Generator for home without a transfer switch

Atlantis

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That’s a hack to make a generator designed to be used as a job site generator with ground fault protection work to backfeed a house panel. Neutral and ground can only be bonded at one spot.

This is not a separately derived system issue, this is a portable generator being hooked up in a single-family dwelling. In a single-family dwelling when you start separating your grounded from your grounding u are Temting fate for some very serious hazards.

Let’s be clear, I am not, and I have never heard anyone advocating having ZERO neutral-ground bonds in a residential system. So now that we agree on that...

You can install a generator with a neutral-chassis/ground bond, or you can install one that is unbonded and relies on the bond at the main panel. My understanding is there are exactly zero code compliant installations that have both.

I was under the impression that for some reason code MANDATES that standby generators are installed as separately derived systems, and that installed it with a 3 pole transfer switch, non SDS was not to code.

Clearly I am wrong. What I am hearing is that you often install 3 pole transfer switches, non SDS, with a generator that does not have a chassis/ground-neutral bond.

Am I missing anything else?

To safely emulate your tried and true methods, it sounds like I would want to not have the neutral/ground bond on the generator, not connect the house ground to the generator ground, and DO ground the generator chassis with a good grounding rod.

Or is literally the only difference just making sure that the neutral isn’t bonded to the generator chassis, but you still connect the ground from the receptacle to the chassis? Grounding rod is just extra protection at that point?
 
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Get a Generlink: Transfer Switch | Global Power Products

Mine is on order, there was a 11 week backlog when I ordered it. I should have it at the end of February. It's relativity inexpensive and easy for an electrician to install once the power company cuts the power and pulls the meter. The big advantage over a transfer switch is that you can power ANY circuit, but not necessairly ALL circuits at the same time.
 

RHJJ

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NOT if your little Honda 2000 and the boiler are the only thing you care about.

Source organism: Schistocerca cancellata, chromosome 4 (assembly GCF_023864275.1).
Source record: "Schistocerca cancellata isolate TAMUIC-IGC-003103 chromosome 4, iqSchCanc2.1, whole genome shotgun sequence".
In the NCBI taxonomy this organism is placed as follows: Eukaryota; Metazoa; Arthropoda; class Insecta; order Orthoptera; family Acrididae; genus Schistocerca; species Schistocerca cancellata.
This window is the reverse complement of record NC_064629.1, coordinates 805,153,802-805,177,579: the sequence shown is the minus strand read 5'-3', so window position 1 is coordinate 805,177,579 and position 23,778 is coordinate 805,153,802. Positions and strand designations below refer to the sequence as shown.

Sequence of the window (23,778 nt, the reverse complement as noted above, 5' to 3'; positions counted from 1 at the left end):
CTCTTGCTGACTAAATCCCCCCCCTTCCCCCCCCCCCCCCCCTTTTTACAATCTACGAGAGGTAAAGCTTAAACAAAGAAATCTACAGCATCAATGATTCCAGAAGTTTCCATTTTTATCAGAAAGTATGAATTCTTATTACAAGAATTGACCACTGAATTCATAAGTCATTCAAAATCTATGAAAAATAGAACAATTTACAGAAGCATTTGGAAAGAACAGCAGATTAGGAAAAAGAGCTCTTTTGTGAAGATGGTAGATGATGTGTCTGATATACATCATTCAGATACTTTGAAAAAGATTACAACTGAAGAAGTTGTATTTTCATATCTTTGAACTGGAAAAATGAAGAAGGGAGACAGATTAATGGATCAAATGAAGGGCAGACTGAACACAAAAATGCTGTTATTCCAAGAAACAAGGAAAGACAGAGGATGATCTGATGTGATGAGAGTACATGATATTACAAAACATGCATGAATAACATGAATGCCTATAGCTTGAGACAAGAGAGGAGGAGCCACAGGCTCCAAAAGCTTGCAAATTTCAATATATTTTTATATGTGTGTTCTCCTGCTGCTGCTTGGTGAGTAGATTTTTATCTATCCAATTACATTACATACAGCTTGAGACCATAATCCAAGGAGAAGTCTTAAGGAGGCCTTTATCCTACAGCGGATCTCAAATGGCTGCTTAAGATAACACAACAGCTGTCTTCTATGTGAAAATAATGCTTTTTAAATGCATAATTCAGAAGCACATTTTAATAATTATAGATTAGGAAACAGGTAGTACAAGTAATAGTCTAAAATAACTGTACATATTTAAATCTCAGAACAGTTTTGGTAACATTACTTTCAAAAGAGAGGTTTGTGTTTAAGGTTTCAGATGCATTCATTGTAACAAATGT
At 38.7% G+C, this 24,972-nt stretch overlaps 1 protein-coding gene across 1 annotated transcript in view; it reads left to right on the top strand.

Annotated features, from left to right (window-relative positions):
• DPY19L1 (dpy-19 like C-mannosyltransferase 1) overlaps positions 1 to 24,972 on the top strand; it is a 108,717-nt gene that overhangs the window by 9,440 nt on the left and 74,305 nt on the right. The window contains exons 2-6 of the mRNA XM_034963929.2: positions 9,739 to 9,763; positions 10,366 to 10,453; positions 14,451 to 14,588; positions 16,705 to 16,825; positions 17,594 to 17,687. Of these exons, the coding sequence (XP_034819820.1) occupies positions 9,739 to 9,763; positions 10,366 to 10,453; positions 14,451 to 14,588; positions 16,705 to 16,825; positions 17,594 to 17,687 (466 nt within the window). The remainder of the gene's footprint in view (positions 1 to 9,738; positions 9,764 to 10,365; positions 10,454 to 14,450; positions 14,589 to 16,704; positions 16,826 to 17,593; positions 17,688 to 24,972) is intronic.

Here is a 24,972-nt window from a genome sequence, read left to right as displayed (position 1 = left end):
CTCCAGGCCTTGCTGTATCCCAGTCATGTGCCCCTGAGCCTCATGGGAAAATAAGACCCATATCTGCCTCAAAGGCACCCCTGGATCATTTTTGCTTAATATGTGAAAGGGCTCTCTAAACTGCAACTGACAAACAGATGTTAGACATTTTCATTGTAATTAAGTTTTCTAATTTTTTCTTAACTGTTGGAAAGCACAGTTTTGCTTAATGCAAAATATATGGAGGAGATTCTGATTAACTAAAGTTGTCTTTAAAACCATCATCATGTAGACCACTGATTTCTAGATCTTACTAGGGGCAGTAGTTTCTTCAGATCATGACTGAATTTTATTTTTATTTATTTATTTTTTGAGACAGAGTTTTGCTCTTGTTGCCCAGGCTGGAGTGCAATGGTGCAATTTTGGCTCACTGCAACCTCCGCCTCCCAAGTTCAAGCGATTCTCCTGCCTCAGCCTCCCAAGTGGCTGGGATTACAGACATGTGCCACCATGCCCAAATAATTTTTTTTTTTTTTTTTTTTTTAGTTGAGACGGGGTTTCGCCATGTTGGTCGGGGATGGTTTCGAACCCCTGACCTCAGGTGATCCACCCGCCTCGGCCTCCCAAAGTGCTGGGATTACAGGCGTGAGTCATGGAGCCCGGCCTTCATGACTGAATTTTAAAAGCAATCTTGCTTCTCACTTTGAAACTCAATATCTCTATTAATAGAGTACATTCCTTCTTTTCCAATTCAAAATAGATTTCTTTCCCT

Built it and installed from off the shelf parts by a local licensed sparky.
For you fine, the o. p. stated he needs more than heat. For what he would pay for that, he would be better paying more and gets what he wants without extension cords. Running extension cords in a blizzard sucks.
 
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DPR

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Why is that?
 
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Let’s be clear, I am not, and I have never heard anyone advocating having ZERO neutral-ground bonds in a residential system. So now that we agree on that...

You can install a generator with a neutral-chassis/ground bond, or you can install one that is unbonded and relies on the bond at the main panel. My understanding is there are exactly zero code compliant installations that have both.

I was under the impression that for some reason code MANDATES that standby generators are installed as separately derived systems, and that installed it with a 3 pole transfer switch, non SDS was not to code.

Clearly I am wrong. What I am hearing is that you often install 3 pole transfer switches, non SDS, with a generator that does not have a chassis/ground-neutral bond.

Am I missing anything else?

To safely emulate your tried and true methods, it sounds like I would want to not have the neutral/ground bond on the generator, not connect the house ground to the generator ground, and DO ground the generator chassis with a good grounding rod.

Or is literally the only difference just making sure that the neutral isn’t bonded to the generator chassis, but you still connect the ground from the receptacle to the chassis? Grounding rod is just extra protection at that point?
Are we still talking about a portable generator installation? Done properly with a cord and plug disconnecting means and a typical 10 circuit manual transfer switch?...Are you talking about a fixed stand by whole house/building generator installation?
 

Atlantis

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Are we still talking about a portable generator installation? Done properly with a cord and plug disconnecting means and a typical 10 circuit manual transfer switch?...Are you talking about a fixed stand by whole house/building generator installation?

My takeaway from this thread is that code does not specify which type of generator/installation you have to install at a residential location. Only HOW to install a SDS VS non SDS.

So really we are talking about both.

I think OP is clearly talking about a portable generator installation. In that situation you’re saying it’s generally installed as a NON SDS? So you would not want the chassis/neutral bond at the generator. You install a 3 pole transfer switch I’m guessing? What about the grounds? Do you tie the ground from the panel to chassis? Do you add a ground rod at the generator as well?

Perhaps someone takes their 10Kw portable generator and sets it on a pad and puts it in a dog house and doesn’t plan on it being all that portable. Now it’s closer to a fixed stand by. Do you generally installed those as an SDS with a 4 pole transfer? Probably something automatic?
 

xjma99

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My takeaway from this thread is that code does not specify which type of generator/installation you have to install at a residential location. Only HOW to install a SDS VS non SDS.

So really we are talking about both.

I think OP is clearly talking about a portable generator installation. In that situation you’re saying it’s generally installed as a NON SDS? So you would not want the chassis/neutral bond at the generator. You install a 3 pole transfer switch I’m guessing? What about the grounds? Do you tie the ground from the panel to chassis? Do you add a ground rod at the generator as well?

Perhaps someone takes their 10Kw portable generator and sets it on a pad and puts it in a dog house and doesn’t plan on it being all that portable. Now it’s closer to a fixed stand by. Do you generally installed those as an SDS with a 4 pole transfer? Probably something automatic?